In a past life I worked the graveyard shift, loading freight into aircraft shipping containers. It was a hard brutal shift, one that went from 10 p.m. to 3 a.m. The employee parking lot was about half a mile or so from the entrance, so the company ran buses, shuttling the employees to the building. Onboard these buses the mood was quiet and depressed, like mourners on their way to to a funeral. And who could blame them? A five-hour shift lasting until three in the morning could suck the life out of anybody. One might therefore assume that, on the bus ride back to the parking lot, everyone would be like corpses, right? You’d be forgiven for thinking that, but you’d be wrong—way wrong. You’ve never seen a more energetic raucous crowd in your life! Five hours ago these guys were the walking dead. Now, after a night of hard mindless manual labor, just barely beating the sun, they’re whooping and hollering like they’re at an Oingo Boingo Halloween concert. How could this be? Simply put, physical exhaustion and long hours have nothing to do with employee engagement. If someone is interested in what lays before them then it won’t matter how late into the witching hour they work, or how dead tired they may be. Likewise, if someone has zero interest in the activity then you can’t buy passionate engagement.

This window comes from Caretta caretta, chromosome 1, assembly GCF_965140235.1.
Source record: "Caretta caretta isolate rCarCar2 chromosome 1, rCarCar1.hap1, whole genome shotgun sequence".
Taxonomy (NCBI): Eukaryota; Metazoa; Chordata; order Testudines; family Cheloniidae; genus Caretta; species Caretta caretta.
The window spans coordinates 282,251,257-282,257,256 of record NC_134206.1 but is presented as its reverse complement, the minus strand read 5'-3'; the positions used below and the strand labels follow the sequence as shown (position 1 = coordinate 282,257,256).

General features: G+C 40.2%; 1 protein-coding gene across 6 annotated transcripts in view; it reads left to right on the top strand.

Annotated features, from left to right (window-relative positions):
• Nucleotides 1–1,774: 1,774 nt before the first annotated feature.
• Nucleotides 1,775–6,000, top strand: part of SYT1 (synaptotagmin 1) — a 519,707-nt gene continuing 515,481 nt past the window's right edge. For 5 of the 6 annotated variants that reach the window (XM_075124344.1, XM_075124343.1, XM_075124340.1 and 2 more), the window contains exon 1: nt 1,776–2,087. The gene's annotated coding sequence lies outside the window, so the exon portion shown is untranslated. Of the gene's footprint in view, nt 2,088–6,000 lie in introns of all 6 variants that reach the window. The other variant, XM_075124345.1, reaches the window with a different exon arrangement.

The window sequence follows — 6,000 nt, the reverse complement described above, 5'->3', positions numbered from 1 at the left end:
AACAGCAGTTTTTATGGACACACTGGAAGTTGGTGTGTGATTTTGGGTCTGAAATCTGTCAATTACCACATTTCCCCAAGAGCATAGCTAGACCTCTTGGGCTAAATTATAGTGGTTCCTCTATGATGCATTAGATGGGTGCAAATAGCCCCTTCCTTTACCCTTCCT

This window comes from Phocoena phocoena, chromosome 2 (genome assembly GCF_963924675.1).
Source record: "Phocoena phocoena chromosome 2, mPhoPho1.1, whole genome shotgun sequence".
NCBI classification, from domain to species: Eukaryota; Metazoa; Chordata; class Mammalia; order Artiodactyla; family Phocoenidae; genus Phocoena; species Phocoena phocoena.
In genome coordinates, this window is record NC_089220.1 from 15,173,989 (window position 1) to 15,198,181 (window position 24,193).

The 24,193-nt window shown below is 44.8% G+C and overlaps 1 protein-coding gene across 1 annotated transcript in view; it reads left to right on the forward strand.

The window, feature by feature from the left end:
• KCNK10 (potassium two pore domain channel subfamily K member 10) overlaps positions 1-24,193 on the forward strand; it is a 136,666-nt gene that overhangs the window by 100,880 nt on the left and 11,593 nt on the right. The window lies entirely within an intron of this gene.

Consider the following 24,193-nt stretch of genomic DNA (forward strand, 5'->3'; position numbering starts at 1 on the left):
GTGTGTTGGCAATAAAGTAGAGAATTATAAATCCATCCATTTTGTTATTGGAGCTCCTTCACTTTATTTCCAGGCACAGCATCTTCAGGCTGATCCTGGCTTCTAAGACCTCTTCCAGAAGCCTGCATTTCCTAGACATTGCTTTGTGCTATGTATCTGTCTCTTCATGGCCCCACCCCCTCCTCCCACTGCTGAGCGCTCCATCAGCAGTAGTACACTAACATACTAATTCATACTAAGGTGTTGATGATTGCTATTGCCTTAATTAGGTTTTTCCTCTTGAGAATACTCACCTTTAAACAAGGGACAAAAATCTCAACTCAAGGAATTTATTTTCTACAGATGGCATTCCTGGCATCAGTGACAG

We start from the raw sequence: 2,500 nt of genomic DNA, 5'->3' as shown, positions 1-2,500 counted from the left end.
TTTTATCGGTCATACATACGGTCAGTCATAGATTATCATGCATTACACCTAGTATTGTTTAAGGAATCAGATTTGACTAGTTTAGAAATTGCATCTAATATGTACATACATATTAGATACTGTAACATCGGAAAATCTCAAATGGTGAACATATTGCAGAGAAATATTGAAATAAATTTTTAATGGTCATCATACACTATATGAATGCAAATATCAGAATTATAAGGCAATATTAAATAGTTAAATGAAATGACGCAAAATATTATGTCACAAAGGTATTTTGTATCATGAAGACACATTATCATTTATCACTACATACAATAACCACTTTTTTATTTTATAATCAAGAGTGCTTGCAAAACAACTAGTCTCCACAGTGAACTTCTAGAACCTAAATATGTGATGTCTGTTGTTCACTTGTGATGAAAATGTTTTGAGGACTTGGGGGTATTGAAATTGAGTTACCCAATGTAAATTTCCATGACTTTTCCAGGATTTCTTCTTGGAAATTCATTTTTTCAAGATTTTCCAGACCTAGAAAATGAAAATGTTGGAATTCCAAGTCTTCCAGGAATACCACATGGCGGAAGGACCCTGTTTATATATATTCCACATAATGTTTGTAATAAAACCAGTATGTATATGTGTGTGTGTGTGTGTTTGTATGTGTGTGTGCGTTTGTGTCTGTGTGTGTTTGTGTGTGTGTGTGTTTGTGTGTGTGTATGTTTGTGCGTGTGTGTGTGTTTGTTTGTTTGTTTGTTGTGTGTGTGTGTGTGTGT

There’s a horrible virus out there that’s turning us and our employees into zombies, and it’s called Mondayitis. But unlike other infections like the Rage or Solanum viruses, this one is curable. Here are five sure-fire ways to eradicate this insidious disease:
Build their competencies—as well as their confidence in their competencies.
There’s nothing like having a skill that’s valued and appreciated. It helps us establish our role and identity in the organization.
Give them the autonomy to use these competencies on projects that have purpose and meaning for them.
When you give people the room to do that voodoo that they do so well on something that matters to them, there’s no measure to the passion they’ll bring to the party.
Enable them to accomplish both short-term as well as long term goals.
Short-term goals give us the confidence and motivation to go after the larger, more difficult long-term goals.
Give them opportunities to build meaningful relationships with others, making them part of a team that together can do great things.
We are by nature social creatures that have evolved and survived thanks to our ability to relate with others, build lasting bonds, and collaborate. This practice also helps to reinforce our confidence in ourselves and our competencies.
Reward them in a way that has meaning to them.
Every action is taken for a purpose, so when that purpose has value and meaning to us, our actions will be all the more inspired.
Happy Halloween, everyone!